Alison Donnelly in Downer Woods

Calibrating a satellite while it watches Earth’s gardens grow

Every two days, a small satellite circling high above the Earth focuses on UWM’s Downer Woods.

It’s part of a project called VENµS – short for Vegetation and Environment monitoring on a New MicroSatellite – and it’s capturing images of more than 50 of the world’s green spaces, from the 11.1 wooded acres on UWM’s main campus to vast Amazon rainforests.

VENµS detects green vegetation and tracks the start and end of the growing seasons in various habitats. UWM and Alison Donnelly, an associate professor of geography, play an important role in its global work.

Downer Woods is a perfect test bed for assessing the accuracy of the satellite, which was launched by the space agencies of Israel and France. Downer Woods’ compact area allows for direct visual observation of buds and leaves, which are compared to the satellite’s data to validate its phenology sensors that monitor seasonal changes.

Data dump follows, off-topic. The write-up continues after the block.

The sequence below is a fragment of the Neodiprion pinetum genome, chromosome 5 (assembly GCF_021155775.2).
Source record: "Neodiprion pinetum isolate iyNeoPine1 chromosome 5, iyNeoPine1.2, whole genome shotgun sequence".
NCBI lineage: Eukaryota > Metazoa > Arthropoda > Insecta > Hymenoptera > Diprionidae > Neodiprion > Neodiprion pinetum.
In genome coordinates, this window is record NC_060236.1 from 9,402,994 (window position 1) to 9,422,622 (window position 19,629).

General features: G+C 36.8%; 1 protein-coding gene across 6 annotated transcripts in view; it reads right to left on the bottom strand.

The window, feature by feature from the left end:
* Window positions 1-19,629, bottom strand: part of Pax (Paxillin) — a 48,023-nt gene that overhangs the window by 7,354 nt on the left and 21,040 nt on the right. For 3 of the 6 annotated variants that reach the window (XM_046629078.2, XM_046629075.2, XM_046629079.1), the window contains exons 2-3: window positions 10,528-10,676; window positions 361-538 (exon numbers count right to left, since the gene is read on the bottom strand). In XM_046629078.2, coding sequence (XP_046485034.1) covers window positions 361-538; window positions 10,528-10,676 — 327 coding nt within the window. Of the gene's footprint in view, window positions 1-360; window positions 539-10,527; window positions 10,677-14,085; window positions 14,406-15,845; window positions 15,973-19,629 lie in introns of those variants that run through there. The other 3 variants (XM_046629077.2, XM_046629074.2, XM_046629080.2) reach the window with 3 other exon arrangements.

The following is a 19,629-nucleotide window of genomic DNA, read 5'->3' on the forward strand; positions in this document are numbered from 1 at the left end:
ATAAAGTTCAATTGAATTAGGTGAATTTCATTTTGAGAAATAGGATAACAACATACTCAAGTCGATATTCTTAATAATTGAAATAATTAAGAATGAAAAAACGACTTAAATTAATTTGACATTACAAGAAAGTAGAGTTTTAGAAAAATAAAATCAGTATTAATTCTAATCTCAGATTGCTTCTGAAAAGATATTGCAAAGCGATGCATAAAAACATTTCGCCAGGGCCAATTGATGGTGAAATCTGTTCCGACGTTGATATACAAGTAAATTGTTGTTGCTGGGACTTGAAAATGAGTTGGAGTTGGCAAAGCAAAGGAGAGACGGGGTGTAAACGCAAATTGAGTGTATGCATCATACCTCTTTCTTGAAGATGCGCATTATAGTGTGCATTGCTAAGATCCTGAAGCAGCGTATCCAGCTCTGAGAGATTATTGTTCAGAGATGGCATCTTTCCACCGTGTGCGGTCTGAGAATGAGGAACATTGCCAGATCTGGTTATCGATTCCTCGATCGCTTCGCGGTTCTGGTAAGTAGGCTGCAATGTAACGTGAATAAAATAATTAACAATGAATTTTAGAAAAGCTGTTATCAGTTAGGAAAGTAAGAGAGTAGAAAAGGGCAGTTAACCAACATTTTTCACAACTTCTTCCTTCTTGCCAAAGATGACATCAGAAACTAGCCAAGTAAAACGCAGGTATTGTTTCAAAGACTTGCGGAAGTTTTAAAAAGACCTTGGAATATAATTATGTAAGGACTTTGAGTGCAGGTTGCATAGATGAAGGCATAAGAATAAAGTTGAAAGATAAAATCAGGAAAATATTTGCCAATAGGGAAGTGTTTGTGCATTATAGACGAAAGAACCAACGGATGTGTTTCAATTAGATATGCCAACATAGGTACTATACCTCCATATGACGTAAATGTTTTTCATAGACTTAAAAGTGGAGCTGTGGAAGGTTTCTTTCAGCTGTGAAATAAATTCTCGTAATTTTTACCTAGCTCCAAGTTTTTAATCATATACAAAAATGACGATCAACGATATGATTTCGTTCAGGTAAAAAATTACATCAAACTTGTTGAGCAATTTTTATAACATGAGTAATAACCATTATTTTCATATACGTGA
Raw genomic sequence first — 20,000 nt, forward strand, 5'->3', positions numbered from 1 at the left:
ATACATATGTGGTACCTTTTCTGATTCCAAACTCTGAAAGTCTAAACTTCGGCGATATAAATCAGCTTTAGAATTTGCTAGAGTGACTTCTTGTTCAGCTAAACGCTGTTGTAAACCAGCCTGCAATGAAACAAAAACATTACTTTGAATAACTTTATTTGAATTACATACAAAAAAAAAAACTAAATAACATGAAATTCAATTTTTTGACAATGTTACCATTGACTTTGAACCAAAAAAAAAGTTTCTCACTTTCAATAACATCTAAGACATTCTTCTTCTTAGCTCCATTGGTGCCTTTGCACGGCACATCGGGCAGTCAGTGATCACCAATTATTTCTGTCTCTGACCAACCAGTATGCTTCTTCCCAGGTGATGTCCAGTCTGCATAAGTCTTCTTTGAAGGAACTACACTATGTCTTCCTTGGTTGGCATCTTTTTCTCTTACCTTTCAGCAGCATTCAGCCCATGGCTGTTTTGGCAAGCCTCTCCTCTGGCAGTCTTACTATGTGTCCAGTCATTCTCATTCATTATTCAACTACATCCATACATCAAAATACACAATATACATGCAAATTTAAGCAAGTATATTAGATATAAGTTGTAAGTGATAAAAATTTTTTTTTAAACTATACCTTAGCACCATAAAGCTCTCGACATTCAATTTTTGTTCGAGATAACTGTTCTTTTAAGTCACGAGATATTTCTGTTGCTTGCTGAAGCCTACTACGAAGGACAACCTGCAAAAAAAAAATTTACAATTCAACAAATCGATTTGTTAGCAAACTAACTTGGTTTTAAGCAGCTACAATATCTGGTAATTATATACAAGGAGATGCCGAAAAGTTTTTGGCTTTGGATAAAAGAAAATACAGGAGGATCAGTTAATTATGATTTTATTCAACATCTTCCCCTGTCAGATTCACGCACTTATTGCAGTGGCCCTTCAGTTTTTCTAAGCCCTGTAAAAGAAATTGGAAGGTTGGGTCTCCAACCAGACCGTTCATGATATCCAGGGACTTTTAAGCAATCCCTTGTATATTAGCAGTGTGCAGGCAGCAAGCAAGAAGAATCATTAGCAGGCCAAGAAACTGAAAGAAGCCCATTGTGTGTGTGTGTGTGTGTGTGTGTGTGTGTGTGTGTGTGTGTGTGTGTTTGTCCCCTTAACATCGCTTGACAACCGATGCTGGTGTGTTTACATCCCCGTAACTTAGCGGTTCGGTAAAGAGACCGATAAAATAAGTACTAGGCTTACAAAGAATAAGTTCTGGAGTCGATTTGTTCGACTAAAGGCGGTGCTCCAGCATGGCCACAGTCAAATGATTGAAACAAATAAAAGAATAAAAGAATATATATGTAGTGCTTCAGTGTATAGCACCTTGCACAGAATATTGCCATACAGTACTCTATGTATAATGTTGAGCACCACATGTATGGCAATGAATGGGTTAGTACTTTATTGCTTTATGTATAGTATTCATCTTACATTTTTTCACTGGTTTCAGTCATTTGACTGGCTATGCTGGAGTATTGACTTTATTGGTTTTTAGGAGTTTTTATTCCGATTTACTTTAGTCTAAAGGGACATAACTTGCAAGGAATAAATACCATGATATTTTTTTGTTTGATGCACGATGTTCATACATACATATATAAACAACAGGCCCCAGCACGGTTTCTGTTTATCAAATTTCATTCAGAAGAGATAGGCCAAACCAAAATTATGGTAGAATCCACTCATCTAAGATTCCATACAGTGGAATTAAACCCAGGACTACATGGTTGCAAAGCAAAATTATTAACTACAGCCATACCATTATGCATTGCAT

This photo illustration shows an aerial view of Downer Woods, as well as the corresponding satellite imagery of the foliage and surrounding area.

Every second day in the spring and autumn, Donnelly sets out on foot through Downer Woods, noting when shrubs and trees sprout buds and leaves. She calculates an average of the ground observation data to determine a “greening” number – a percentage of foliage that she can compare to the satellite’s averages.

“We’re studying an urban fragment influenced by human activity and the city itself,” Donnelly explains. “It might seem like mindless monitoring, but it’s really important.”

Maintaining a precise calibration of the satellite’s sensors is crucial to understanding the nuances in ecosystems like the Amazon and analyzing the factors affecting them.

The work done by Donnelly’s research team also has interest beyond the VENµS project, providing surprising information about invasive plant species.

“We always thought that the invasives would start to leaf out earlier and that would give them a competitive advantage,” Donnelly says. “That’s not what’s happening. The invasives are leafing out a little bit later so they don’t risk damage from late frost. But unequivocally, the invasive species, once they start to leaf out, go much quicker.”